How it works? (quick start)

How it works? (Quick Start)

After adding API Protector .NET library to your project, you will be able to define specific request amount restriction per time unit for each function of your API.

You will be able to protect each method you want, decorating that methods with a single line, like this (the most simple example):

[ApiProtector(ApiProtectionType.ByIdentity, Limit: 5, TimeWindowSeconds: 10)]

(Allows 5 requests per user every 10 seconds)

Indicating in its parameters:
The protection type: ByIdentity (In other words “by user”), ByIpAddress , ByRole , Default.
The limit: How many requests will be allowed (per time interval, specified next).
TimeWindowSeconds: The time interval in which the requests are evaluated.

In normal conditions (while the requests are allowed), your API functions to each request will return normal HTTP status codes like: 200, 201,  202, 204, and others. When the request limit is excedeed in the defined time interval the returned HTTP status code will be 429 (Too many requests).

You do not need any additional code. Just decorate the method, and the library will do the job of monitoring the requests and limiting when the defined threshold is reached.

The protection in action

With our test tool we can see the lib working. We make 10 concurrent requests to a test method that is protected (allows only 5 requests every 10 seconds) …

The first 5 requests are allowed (HTTP 200 status code), while the last 5 requests are reject with a HTTP 429 status code:

We will need to wait 10 seconds for another 5 requests to be allowed. If we try to make another 10 requests before wait 10 seconds, all the request will be rejected because the limit has already been reached:

An informative header

As you can see, in the answers to the allowed requests to protected methods, an informative (and easily parsable) X-API-Protector header is added.

This header inform to the client (in this order):
1) how many allowed requests remains
2) how many requests is the maximum allowed (ie: 5 requests)
3) in which time interval is defined this maximum (expressed in seconds) (ie: 10 seconds)
4) when the time window ends (expressed in Ticks)
5) the penalty (expressed in seconds) (this feature has not yet been presented, we will see it later)

In your application startup, you can customize the header name using the ApiProtectorConfig.HeaderName property, or if you want to disable this feature, you can set this property to null.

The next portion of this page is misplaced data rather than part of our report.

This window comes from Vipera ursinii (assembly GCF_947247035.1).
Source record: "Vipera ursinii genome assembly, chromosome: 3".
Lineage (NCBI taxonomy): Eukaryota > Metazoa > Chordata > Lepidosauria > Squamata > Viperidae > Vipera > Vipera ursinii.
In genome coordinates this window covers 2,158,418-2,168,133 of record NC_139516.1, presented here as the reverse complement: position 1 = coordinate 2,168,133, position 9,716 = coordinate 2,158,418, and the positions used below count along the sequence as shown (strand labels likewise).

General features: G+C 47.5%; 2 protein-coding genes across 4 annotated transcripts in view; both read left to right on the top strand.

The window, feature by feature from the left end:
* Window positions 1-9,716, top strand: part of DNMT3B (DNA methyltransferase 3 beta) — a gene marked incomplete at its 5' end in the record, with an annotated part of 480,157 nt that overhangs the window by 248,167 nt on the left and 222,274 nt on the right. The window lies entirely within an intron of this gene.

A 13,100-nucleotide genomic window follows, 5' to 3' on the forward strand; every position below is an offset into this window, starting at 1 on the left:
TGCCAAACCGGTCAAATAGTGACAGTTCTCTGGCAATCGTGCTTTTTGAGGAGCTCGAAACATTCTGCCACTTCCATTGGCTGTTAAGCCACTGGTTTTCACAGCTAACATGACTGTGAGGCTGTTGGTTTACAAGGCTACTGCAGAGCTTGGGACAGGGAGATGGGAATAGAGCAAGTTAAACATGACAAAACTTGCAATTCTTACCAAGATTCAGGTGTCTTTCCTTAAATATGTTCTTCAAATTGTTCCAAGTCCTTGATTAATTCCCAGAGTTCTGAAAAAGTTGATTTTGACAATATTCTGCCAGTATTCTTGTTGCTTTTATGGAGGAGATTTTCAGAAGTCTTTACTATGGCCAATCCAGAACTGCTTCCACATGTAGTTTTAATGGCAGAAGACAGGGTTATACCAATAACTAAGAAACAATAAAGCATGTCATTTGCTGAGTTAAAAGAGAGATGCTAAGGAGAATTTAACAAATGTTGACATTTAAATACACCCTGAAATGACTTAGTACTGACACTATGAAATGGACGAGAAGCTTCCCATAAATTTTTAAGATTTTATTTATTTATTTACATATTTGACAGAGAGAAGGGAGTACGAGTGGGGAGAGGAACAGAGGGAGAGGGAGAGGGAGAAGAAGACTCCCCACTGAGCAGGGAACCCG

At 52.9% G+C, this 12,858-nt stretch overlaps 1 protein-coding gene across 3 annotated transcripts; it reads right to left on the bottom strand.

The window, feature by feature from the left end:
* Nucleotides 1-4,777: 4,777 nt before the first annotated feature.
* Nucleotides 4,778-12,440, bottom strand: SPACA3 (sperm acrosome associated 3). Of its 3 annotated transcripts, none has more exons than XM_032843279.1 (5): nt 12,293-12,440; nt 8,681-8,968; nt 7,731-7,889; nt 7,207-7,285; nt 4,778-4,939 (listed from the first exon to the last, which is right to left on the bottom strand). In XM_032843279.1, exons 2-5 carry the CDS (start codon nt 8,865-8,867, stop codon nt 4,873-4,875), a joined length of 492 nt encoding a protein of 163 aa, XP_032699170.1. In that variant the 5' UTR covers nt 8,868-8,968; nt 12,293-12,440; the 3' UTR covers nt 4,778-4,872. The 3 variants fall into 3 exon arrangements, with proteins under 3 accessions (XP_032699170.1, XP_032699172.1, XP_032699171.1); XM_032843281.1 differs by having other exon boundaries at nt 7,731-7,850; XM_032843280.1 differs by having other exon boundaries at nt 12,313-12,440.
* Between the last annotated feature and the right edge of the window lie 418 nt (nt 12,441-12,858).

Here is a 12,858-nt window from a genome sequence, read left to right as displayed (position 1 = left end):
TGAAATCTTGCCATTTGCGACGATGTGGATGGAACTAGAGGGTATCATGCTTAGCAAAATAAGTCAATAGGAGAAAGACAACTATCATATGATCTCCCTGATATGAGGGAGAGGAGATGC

Protection types

API Protector .NET has 4 different protection types:

ByIdentity means that “each user will be limited to make N requests in a given time interval to the decorated function”.

ByIpAddress  means that “each different IP address will be limited to make N requests in a given time interval to the decorated function”

ByRole means that “among all the members of a given role, they may make a maximum of N requests in a given time interval to the decorated function” (ie: among all the users with role “seller” can make a maximum of  20 requests per minute). This protection type is useful if it is combined with the others.

Default means that “regardless of which IP, user or role the request comes from,  can be made N requests in a given time interval to the decorated function”.

Combining protections

All the protection types can be combined as much as the imagination allows decorating multiple times the same function.

An example may be:

Let’s analyze this example rule by rule.

First, we limit the function globally to a total of 100 request every 5 seconds regardless of which IP, user or role the request comes from.

Next, we limit the number of requests to 50 every 5 seconds among all users with role “User”. (In example, if a user is in the role “Administrator” this rule will no limit him/her).

After that, we limit the number of requests to 25 every 10 seconds from the same IP.

Next, we limit by identity (by user), to 5 requests every 10 seconds per user. And if this threshold is reached a penalty of 30 seconds is applied to the user. (During 30 seconds the user will be rejected when call this function)

Finally, we limit by identity (by user) again, to a maximum of 1 request per second. And if this threshold is reached by te user, a penalty of 5 seconds is applied. (During 5 seconds the user will be rejected when call this function)

Remember that this is only an example. It is not a best practices guide. You need to design the policy that best fit to your API functions depending on the normal frequency of use and the cost of processing which that functions implies for the server.

Applying penalties

As seen in the previous examples, you can use the parameter PenaltySeconds to define an additional amount of second as a penalty for having reached the limit of requests defined in the rule.

During the defined penalty time, requests to the protected function, which come from the penalized entity, will be rejected.


It is possible to exclude certain trusted users and/or IPs from the defined limits, using the properties ApiProtectorConfig.ExclusionsByIpAddress  and ApiProtectorConfig.ExclusionsByIdentity  in your application startup.

For example:

Limit reached event handler (attack detection)

It is possible to set an event handler to take action when a defined limit is reached (an attack is detected). In this way, for example, you can log/audit each time that a function of your API is requested beyond the limits,  send notifications to an admin, or set custom logic to auto-modify the protection rules in real time, or any other action that you consider useful.

You can set the event handler in you application startup, using:

internal static void YourStartupMethod() {
   ApiProtectorNotifier.LimitReached += ApiProtectorNotifier_LimitReached;

private static void ApiProtectorNotifier_LimitReached(object sender, ApiProtectorEventArgs e) {
   //take your actions here

For example: